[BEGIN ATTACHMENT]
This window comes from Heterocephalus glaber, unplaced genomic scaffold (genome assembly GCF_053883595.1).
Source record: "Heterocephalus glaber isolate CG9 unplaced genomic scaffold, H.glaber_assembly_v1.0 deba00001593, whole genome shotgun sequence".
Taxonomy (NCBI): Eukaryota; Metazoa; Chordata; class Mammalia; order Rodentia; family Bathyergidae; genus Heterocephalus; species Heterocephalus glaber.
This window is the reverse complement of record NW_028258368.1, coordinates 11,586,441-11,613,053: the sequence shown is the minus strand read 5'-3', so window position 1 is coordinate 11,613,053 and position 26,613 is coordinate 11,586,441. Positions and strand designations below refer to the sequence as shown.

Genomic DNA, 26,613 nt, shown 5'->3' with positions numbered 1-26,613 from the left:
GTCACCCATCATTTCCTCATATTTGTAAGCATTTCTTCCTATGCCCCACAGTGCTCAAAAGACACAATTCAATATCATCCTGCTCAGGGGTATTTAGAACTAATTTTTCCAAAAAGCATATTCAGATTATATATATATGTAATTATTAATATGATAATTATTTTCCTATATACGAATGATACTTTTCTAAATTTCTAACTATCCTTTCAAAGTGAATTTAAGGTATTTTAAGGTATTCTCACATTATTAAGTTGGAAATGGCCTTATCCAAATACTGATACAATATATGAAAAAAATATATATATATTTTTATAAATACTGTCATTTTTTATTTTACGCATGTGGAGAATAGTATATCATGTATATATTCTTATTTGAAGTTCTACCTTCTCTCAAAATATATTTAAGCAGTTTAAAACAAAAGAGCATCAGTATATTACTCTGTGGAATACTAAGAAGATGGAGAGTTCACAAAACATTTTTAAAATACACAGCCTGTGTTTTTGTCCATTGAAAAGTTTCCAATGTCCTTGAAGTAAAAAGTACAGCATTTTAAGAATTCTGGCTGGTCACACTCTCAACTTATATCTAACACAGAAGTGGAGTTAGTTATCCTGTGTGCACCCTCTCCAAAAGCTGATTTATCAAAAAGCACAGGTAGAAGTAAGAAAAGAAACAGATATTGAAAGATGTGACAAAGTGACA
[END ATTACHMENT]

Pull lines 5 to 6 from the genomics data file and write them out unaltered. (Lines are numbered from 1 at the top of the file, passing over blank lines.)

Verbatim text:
Genomic DNA, 26,613 nt, shown 5'->3' with positions numbered 1-26,613 from the left:
GTCACCCATCATTTCCTCATATTTGTAAGCATTTCTTCCTATGCCCCACAGTGCTCAAAAGACACAATTCAATATCATCCTGCTCAGGGGTATTTAGAACTAATTTTTCCAAAAAGCATATTCAGATTATATATATATGTAATTATTAATATGATAATTATTTTCCTATATACGAATGATACTTTTCTAAATTTCTAACTATCCTTTCAAAGTGAATTTAAGGTATTTTAAGGTATTCTCACATTATTAAGTTGGAAATGGCCTTATCCAAATACTGATACAATATATGAAAAAAATATATATATATTTTTATAAATACTGTCATTTTTTATTTTACGCATGTGGAGAATAGTATATCATGTATATATTCTTATTTGAAGTTCTACCTTCTCTCAAAATATATTTAAGCAGTTTAAAACAAAAGAGCATCAGTATATTACTCTGTGGAATACTAAGAAGATGGAGAGTTCACAAAACATTTTTAAAATACACAGCCTGTGTTTTTGTCCATTGAAAAGTTTCCAATGTCCTTGAAGTAAAAAGTACAGCATTTTAAGAATTCTGGCTGGTCACACTCTCAACTTATATCTAACACAGAAGTGGAGTTAGTTATCCTGTGTGCACCCTCTCCAAAAGCTGATTTATCAAAAAGCACAGGTAGAAGTAAGAAAAGAAACAGATATTGAAAGATGTGACAAAGTGACA